The UK Health Security Agency (UKHSA) has reported that two persons in England have been diagnosed with Lassa fever, while a third probable case is under investigation. According to reports, the cases have been detected in the same family linked with a recent travel to West Africa.
One of the infected person has recovered, while the second is under treatment with specialist care at the Royal Free London NHS Foundation Trust. UKHSA said that the probable case is currently being treated at Bedfordshire Hospitals NHS foundation trust, according to reports in The Guardian.
Lassa fever is rare in UK and most people make a full recovery. However, severe illness may occur in some individuals.
What is Lassa Fever?
Lassa fever is a type of acute, viral disease that is carried by a type of rat found in West Africa. It can be life-threatening.
How does Lassa Fever spread?
Lassa Fever can spread through the urine and feces of the (Mastomys natalensis) multimammate rat and consuming or inhaling the rat urine or feces is the most common method of transmission of this viral disease, which can also be spread through cuts and open sores. This viral disease is most common in Guinea, Sierra Leone, Nigeria and Liberia.
Symptoms of Lassa Fever
Symptoms vary from person to person and can include pulmonary, neurological and cardiac problems.
How deadly is Lassa Fever?
Lassa fever is fatal in around 1% of all the cases and around 15% to 20% of all hospitalization will end in death. Within 2 weeks after a person shows Lassa Fever symptoms, death may occur due to multiple organ failure.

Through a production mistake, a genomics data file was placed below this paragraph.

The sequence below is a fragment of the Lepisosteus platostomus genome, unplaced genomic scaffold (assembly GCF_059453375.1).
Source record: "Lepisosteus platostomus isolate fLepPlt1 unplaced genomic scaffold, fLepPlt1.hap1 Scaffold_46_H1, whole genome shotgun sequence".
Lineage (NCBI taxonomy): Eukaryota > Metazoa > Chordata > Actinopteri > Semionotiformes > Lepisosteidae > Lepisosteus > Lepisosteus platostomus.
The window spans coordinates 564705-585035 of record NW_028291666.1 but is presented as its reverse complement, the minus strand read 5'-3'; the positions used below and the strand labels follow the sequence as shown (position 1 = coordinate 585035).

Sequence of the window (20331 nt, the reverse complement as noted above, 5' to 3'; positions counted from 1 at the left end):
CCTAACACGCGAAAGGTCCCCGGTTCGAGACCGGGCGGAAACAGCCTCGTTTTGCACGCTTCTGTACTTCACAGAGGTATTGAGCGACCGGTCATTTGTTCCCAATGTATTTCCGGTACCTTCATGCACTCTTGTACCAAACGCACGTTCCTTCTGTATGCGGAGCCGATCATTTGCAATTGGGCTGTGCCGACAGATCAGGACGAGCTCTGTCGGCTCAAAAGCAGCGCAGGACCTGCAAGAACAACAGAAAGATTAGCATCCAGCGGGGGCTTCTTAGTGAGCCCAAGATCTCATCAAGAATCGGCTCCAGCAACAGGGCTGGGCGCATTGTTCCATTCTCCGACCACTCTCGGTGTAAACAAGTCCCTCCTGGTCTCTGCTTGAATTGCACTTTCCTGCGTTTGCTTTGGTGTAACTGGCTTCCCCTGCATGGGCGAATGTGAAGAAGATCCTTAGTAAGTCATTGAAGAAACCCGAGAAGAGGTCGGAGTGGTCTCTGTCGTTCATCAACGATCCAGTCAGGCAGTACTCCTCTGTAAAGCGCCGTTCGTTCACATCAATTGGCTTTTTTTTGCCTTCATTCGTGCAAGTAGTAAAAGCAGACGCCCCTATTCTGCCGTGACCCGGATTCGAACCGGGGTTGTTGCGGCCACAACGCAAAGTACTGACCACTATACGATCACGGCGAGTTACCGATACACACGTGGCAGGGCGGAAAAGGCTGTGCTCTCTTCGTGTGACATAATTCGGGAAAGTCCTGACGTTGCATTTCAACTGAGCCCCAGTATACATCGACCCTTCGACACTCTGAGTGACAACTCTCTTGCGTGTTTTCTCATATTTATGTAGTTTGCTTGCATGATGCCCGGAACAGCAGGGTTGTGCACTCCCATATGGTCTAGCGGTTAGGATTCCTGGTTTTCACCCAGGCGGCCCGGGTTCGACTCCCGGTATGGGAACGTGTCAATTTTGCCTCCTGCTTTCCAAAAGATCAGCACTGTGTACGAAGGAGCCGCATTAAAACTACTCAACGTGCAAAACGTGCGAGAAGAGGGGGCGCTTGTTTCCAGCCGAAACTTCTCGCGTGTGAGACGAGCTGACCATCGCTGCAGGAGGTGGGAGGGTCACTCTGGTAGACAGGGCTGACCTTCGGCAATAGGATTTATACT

A Man Was Diagnosed With Lassa Fever in January 2009
In January 2009, a man, 66, showing symptoms of fever, diarrhoea and confusion was admitted to the Homerton University Hospital (HUH) in London. He reportedly traveled via flight from Abuja in Nigeria to London, according to Eurosurveilance, a journal on infectious disease surveillance, epidemiology, prevention and control.
After being diagnosed with Lassa fever that was confirmed by RT-PCR on January 23, by the Novel and Dangerous Pathogens Laboratory (NaDP) laboratory at the Health Protection Agency (HPA) Centre for Emergency Preparedness and Response (CEPR), Porton Down, the patient was commenced on ribavirin, an antiviral medication for treating RSV infection and some viral hemorrhagic fevers.
The man remained in isolation during his admission. Initially, he was showing some improvement but, had a degree of nerve deafness. Despite intensive care and nursing, the man died on January 29 from complications exacerbated by pre-existing medical conditions.